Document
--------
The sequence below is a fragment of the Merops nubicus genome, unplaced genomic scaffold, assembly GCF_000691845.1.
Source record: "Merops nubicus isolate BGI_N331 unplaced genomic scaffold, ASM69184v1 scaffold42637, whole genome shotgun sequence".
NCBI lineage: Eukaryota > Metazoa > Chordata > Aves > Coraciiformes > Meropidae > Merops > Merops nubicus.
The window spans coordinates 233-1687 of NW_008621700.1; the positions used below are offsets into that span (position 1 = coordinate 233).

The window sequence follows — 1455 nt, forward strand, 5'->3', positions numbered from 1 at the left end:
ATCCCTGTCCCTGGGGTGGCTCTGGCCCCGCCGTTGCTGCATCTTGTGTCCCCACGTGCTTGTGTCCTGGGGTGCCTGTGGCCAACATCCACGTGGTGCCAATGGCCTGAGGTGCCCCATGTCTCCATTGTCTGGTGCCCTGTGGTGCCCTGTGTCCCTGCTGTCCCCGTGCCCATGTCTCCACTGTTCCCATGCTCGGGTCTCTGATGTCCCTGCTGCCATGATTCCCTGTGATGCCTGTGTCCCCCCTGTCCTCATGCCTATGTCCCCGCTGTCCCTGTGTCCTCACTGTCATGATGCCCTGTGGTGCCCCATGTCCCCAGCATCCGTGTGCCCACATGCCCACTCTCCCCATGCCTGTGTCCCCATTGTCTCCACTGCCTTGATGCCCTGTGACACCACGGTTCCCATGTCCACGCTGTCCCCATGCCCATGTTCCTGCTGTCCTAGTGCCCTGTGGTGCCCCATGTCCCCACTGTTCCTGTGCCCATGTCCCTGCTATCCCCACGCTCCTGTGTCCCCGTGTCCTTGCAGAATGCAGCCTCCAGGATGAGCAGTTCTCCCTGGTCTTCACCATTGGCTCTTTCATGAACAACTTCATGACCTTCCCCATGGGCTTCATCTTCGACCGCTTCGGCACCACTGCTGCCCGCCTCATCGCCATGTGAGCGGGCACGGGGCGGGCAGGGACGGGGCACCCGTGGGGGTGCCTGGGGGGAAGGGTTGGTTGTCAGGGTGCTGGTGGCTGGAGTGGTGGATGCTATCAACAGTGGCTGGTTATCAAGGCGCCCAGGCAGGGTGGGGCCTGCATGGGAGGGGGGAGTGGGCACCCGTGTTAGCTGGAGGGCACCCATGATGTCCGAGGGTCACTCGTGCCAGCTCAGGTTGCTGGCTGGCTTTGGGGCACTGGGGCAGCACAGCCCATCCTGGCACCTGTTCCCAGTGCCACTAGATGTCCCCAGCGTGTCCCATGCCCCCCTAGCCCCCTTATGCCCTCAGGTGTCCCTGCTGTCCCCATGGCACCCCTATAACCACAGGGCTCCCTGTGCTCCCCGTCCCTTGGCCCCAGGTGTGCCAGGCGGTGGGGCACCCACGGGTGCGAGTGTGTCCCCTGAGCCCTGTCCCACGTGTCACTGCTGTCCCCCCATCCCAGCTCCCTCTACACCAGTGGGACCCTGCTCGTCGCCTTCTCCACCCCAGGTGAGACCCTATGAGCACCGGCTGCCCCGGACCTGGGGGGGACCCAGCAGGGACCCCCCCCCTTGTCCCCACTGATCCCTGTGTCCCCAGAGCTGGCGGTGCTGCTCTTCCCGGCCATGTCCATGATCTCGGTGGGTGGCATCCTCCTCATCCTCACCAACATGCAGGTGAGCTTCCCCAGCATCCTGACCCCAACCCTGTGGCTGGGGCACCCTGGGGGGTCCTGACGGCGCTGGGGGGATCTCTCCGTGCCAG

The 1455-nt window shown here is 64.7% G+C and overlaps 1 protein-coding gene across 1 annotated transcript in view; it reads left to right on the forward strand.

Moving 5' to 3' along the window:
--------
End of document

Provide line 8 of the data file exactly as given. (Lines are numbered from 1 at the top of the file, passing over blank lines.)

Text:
Moving 5' to 3' along the window: